In the 1970s and 80s, when I was in architecture school, after an important but very fleeting burst of environmentalist thinking from the likes of British economist E. F. Schumacher (Small is Beautiful) to American engineeer Buckminster Fuller (Spaceship Earth)–and here in Rome with the Club of Rome’s release of Limits to Growth, there emerges an interest in history. The artifacts present in the city, rather than obstacles to progress, began to be recognized as deposits of meaning. For theorists of the post-modern, the value of history was often in its age and its aura, the associations that come with it, not in its actual material. So busy was it trying hard to look “contextual” or vaunting pithy, mannered, historical references that it ignored its own role in the evolving city, often replacing real history with an ersatz version. Fortunately, little of this marred Italy, although Italian architect Aldo Rossi was one of its (inadvertent) perpetrators.
Instead of reading history as pure meaning to be quoted knowingly (the historians’ reading) or as pure material to be recycled (the bricoleur’s reading), can architects accept the complexity on both levels, treating urban design as a process of increasing knowledge and performance through critical acts of preservation and urban transformation? For Cesare Brandi the first step in deciding if a work of art is worth preserving is recognition of it as a work of art: the second step is preserving its material support. This distinct yet inseparable quality of aura and tangible composition, of meaning and material, underlies our reading of cities.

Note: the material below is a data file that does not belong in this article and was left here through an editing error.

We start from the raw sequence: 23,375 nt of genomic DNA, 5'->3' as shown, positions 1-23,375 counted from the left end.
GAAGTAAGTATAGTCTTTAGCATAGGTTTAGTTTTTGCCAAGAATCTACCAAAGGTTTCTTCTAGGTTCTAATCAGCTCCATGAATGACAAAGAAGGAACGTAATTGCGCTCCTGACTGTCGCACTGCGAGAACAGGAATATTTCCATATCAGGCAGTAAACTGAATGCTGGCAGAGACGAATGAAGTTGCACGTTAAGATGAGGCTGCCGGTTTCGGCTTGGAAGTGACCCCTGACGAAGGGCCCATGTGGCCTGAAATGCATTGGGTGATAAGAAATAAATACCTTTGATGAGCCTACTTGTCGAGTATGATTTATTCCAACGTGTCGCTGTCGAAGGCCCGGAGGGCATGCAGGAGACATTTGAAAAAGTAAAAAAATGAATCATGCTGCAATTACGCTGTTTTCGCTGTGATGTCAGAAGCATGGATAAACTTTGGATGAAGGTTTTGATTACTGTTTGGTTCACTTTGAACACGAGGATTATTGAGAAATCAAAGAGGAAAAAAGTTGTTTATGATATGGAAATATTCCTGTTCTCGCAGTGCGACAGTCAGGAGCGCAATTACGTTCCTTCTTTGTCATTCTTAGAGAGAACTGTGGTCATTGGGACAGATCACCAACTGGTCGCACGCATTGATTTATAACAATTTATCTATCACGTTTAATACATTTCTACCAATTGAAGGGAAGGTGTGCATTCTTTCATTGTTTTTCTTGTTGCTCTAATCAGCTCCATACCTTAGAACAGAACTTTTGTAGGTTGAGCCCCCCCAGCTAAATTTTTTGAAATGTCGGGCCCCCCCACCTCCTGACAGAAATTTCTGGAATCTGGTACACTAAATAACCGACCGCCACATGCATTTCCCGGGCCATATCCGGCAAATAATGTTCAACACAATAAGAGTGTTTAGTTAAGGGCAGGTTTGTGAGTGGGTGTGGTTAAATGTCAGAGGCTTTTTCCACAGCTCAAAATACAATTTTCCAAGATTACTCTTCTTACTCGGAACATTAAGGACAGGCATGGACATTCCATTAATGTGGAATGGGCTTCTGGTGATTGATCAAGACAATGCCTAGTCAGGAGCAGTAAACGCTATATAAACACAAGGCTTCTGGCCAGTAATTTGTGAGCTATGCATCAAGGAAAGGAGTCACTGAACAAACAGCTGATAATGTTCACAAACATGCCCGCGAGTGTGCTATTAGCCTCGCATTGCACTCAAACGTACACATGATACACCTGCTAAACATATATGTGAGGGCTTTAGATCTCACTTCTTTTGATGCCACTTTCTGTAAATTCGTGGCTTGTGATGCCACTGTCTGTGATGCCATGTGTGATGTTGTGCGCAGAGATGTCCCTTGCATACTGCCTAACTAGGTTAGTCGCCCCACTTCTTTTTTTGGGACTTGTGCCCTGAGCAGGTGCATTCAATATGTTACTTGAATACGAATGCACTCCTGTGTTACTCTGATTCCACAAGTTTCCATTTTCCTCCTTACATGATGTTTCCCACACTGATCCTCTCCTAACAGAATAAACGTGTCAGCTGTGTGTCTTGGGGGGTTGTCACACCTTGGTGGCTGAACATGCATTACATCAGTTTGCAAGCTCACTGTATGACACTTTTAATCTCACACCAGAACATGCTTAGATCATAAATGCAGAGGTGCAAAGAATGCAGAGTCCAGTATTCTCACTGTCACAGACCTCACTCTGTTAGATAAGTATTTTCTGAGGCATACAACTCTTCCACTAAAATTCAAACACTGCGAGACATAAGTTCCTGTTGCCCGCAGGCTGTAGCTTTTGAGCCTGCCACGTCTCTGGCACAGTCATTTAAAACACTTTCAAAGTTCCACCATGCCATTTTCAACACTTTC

In recent decades, Rome’s administration, out of some inexplicable inferiority complex (who knows where this comes from?), has shown an inclination toward the new, fruit of an economic system which funds projects only when they can be reduced to immediate deliverables, not when they take time to prove their worth. Is this simply because of commissions and contracts proportional to the cost of construction (but independent of long term cost, performance or externalities)? Electronic ticket machines which are eyesores even before they break, museums which eclipse their collections, containers which overshadow their contents.
The challenge as a designer in a rich and complex urban context (none more so than Rome) is not to compete and to stand out–with exceptions made for temporary exhibits and ephemeral projects of which Rome has a great history, most architecture has consequences that should prohibit it from following fleeting trends of fashion. No one but a few critics and historians will care about how daring or unprecedented a project was after it has been in place for a few decades. Nor should our objective be to embalm the past under glass as if history has ended.